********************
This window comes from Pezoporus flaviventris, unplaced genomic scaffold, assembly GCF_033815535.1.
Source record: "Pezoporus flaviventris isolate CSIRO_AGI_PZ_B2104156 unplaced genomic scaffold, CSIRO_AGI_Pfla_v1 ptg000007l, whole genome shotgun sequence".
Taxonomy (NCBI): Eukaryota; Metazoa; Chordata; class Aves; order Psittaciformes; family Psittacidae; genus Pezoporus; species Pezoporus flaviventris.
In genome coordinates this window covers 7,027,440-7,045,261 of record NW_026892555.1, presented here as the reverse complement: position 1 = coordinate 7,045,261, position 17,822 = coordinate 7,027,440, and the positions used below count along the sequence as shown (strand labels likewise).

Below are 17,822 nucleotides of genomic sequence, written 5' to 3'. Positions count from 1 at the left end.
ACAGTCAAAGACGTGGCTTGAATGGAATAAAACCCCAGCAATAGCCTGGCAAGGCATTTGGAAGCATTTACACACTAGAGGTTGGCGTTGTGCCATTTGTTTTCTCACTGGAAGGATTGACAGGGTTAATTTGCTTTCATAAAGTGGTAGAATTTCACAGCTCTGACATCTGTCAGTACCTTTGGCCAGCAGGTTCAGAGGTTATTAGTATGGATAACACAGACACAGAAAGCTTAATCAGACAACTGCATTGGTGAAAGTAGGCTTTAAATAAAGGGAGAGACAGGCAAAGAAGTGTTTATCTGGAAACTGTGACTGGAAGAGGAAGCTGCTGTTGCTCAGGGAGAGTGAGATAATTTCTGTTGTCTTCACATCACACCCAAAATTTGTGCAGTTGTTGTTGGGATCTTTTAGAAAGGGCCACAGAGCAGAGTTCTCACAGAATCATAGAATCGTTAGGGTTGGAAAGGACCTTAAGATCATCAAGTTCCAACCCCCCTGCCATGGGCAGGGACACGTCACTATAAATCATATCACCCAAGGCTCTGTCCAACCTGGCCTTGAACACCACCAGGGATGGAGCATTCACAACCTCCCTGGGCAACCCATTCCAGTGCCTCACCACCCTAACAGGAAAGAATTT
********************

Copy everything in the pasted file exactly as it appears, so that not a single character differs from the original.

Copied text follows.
This window comes from Pezoporus flaviventris, unplaced genomic scaffold, assembly GCF_033815535.1.
Source record: "Pezoporus flaviventris isolate CSIRO_AGI_PZ_B2104156 unplaced genomic scaffold, CSIRO_AGI_Pfla_v1 ptg000007l, whole genome shotgun sequence".
Taxonomy (NCBI): Eukaryota; Metazoa; Chordata; class Aves; order Psittaciformes; family Psittacidae; genus Pezoporus; species Pezoporus flaviventris.
In genome coordinates this window covers 7,027,440-7,045,261 of record NW_026892555.1, presented here as the reverse complement: position 1 = coordinate 7,045,261, position 17,822 = coordinate 7,027,440, and the positions used below count along the sequence as shown (strand labels likewise).

Below are 17,822 nucleotides of genomic sequence, written 5' to 3'. Positions count from 1 at the left end.
ACAGTCAAAGACGTGGCTTGAATGGAATAAAACCCCAGCAATAGCCTGGCAAGGCATTTGGAAGCATTTACACACTAGAGGTTGGCGTTGTGCCATTTGTTTTCTCACTGGAAGGATTGACAGGGTTAATTTGCTTTCATAAAGTGGTAGAATTTCACAGCTCTGACATCTGTCAGTACCTTTGGCCAGCAGGTTCAGAGGTTATTAGTATGGATAACACAGACACAGAAAGCTTAATCAGACAACTGCATTGGTGAAAGTAGGCTTTAAATAAAGGGAGAGACAGGCAAAGAAGTGTTTATCTGGAAACTGTGACTGGAAGAGGAAGCTGCTGTTGCTCAGGGAGAGTGAGATAATTTCTGTTGTCTTCACATCACACCCAAAATTTGTGCAGTTGTTGTTGGGATCTTTTAGAAAGGGCCACAGAGCAGAGTTCTCACAGAATCATAGAATCGTTAGGGTTGGAAAGGACCTTAAGATCATCAAGTTCCAACCCCCCTGCCATGGGCAGGGACACGTCACTATAAATCATATCACCCAAGGCTCTGTCCAACCTGGCCTTGAACACCACCAGGGATGGAGCATTCACAACCTCCCTGGGCAACCCATTCCAGTGCCTCACCACCCTAACAGGAAAGAATTT